Syria means challenges for US, allies in future

We do not know if President Trump gave any agreements to Putin vis-a-vis the Middle East during their Helsinki meeting. However, it is quite possible that he signaled to Putin a further green light for Russia’s partnership with the Assad regime and to Russia’s growing footprint in the region.

The writing on all walls has been blatantly clear for quite some time: Putin is and has been salivating to increase Russian influence in the Middle East, an influence which may now flow to Iran as well. Simply and bluntly, neither Russia nor Iran are interested in going home after Bashar is, again, in total control of Syria.

This likely prospect is a danger to both the U.S. and Israel. Israel, naturally, is not sitting idle just waiting to find out what and how will any of this will materialize. In fact, the highest stakes in this “game” might well be those for Israel.

What complicate matters much further, are the dynamics imposed by several players and developments. Just to name a few: ISIS is making a comeback in Iraq just months after Baghdad declared victory and basically all of its occupied territories in Syria have been liberated, the rocky relationship we now have with Turkey coupled with Turkey’s new coziness to Russia and drift from NATO, the Kurds’ continuous struggle to carve a place that they can call home, plus the uncertainty regarding what Iran might do about the Golan Heights.

Over the past four years, the U..S has enjoyed a luxury in Syria that will soon disappear. The top U.S. priority (defeating the Islamic State in the eastern part of the country) was compatible with the Syrian regime’s top priority (defeating insurgents in the western part of the country).

In practical terms, this meant that Damascus acquiesced to U.S. operations and de facto control in the east while Washington gave up on the opposition in the west. However, this unwritten arrangement is now coming undone as both sides shift their objectives.

Although U.S. leverage is much diminished by the Assad regime’s recent gains, there are still opportunities for Washington and Russia to achieve a settlement that preserves some U.S. interests. Putin does not want to continue the air campaign in Syria indefinitely in support of an outcome that mainly serves the interests of Assad and Iran. Russia could therefore be expected to support a political settlement that meets its bottom line: no regime changes in Damascus and no permanent U.S. military presence in Syria, both of which seem to be just fine with Trump.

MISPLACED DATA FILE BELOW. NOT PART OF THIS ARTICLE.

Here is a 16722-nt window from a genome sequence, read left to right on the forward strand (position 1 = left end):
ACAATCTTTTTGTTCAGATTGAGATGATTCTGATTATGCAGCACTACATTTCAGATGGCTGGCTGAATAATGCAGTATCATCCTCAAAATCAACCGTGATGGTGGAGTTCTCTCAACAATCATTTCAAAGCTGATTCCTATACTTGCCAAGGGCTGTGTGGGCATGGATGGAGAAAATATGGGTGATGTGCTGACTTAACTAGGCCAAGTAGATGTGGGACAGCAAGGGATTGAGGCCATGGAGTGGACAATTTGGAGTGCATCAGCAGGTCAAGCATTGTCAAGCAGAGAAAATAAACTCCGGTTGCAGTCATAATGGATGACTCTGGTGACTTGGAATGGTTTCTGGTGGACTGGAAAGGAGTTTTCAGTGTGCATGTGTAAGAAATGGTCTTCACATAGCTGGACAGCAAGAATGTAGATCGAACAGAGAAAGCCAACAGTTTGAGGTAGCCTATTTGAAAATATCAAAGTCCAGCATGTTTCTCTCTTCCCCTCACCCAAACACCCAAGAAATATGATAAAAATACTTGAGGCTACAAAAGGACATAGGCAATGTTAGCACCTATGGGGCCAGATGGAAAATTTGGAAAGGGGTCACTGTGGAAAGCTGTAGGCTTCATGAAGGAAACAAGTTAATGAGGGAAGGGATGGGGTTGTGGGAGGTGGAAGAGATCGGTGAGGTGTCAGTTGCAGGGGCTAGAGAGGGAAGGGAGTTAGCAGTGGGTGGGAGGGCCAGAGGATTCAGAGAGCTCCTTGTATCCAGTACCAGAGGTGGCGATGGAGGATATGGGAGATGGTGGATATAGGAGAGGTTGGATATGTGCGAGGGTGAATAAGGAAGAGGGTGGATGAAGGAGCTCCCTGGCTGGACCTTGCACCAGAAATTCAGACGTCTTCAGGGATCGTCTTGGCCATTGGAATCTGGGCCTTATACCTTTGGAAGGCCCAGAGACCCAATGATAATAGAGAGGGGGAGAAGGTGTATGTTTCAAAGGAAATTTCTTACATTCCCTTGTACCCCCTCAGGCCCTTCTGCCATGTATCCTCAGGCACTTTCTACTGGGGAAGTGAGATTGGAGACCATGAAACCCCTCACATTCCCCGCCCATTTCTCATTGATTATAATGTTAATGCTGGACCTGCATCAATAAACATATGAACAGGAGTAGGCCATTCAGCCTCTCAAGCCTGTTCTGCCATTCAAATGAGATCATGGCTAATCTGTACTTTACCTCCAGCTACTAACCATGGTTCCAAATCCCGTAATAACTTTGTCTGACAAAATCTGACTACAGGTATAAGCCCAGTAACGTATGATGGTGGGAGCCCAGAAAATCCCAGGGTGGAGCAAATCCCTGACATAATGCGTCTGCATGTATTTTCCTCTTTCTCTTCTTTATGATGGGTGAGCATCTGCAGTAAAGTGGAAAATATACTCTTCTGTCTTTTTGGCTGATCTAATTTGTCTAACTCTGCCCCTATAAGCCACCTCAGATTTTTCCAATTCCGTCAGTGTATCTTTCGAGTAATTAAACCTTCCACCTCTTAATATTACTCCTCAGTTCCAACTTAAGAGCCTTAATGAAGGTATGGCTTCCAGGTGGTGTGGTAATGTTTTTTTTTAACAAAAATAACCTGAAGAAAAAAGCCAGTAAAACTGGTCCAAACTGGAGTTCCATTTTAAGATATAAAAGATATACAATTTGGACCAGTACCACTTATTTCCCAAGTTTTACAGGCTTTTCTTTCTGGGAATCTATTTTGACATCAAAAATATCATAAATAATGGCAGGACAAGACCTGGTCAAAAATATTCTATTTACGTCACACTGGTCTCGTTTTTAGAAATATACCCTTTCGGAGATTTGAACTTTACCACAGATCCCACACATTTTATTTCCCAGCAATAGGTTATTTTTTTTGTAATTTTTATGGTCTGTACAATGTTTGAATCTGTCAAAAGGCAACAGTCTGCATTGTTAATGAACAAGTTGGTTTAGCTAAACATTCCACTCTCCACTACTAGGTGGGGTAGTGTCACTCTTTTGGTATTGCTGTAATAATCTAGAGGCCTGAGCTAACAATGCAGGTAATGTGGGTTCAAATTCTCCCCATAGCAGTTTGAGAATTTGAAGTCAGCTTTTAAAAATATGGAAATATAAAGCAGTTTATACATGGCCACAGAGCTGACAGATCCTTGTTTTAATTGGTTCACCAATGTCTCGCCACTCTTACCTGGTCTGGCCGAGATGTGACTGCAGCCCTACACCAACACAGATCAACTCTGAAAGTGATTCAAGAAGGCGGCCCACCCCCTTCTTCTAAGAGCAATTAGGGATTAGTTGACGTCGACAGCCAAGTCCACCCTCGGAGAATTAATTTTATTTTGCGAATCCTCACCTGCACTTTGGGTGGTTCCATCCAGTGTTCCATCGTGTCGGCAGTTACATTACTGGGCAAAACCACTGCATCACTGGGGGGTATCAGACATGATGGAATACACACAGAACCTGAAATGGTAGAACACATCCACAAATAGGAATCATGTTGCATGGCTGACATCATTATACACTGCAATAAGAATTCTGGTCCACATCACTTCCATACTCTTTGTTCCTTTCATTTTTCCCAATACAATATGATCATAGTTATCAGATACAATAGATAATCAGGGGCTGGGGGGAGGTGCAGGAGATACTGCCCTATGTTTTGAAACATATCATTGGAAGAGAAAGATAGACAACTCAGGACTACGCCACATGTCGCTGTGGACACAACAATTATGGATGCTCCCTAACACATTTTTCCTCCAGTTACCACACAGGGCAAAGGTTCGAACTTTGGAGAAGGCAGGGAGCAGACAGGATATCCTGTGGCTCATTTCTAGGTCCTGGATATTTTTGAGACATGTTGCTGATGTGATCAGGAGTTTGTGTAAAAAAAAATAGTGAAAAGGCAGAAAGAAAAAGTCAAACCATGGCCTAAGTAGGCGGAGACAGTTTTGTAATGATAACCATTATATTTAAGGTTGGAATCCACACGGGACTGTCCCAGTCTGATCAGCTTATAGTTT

Such an agreement between Trump and Putin would hardly be a major concession for either. This “deal” could also deliver on Washington’s bottom line — preventing the re-emergence of the Islamic State and denying Iran a free hand to expand its influence in the Middle East. Russia is also wary of allowing Iran to dominate Syria and has no interest in allowing the Islamic State to flourish. In addition, our closest front-line partners, Israel and Jordan, have very similar objectives. Naturally, they are deeply opposed to any Iranian-aligned forces operating in their vicinity.

This is fertile ground for a settlement, and it is good should the Trump administration seriously pursue it. But if we want to succeed, we should condition any future withdrawal from eastern Syria on Russian commitments to constrain Iranian influence in Syria. Sadly, both Iran and our current administration have started a lousy, childish counterproductive war of chest-pounding tweets instead.

But, let’s be realistic, neither Russia nor the U.S. could oust Iran from Syria. Tehran and Damascus have been allies since the Iran-Iraq War in the 1980s, and Iranian manpower has helped turn the tide of the Syria conflict. Of course, removing the threat of Iran opening a new front on the Israeli border (most particularly the Golan Heights) and preventing Iran from establishing bases in Syria would be a win not only for the U.S. but also for all Sunni Arabs.

Expelling Iran entirely from Syria is a fantasy, and so is the expectation that the relatively new proxy war between Iran and Saudi Arabia (plus its Sunni Gulf allies) is about to end. To dismiss this proxy war currently raging in Yemen would be beyond reckless.

Should the Houthis (once a group of Shiite student activists, now seriously trained and seasoned militia) gain the upper hand in that conflict, we should not be surprised if ISIS shows up there.

Editor’s note: Mohey Mowafy is a retired Northern Michigan University professor.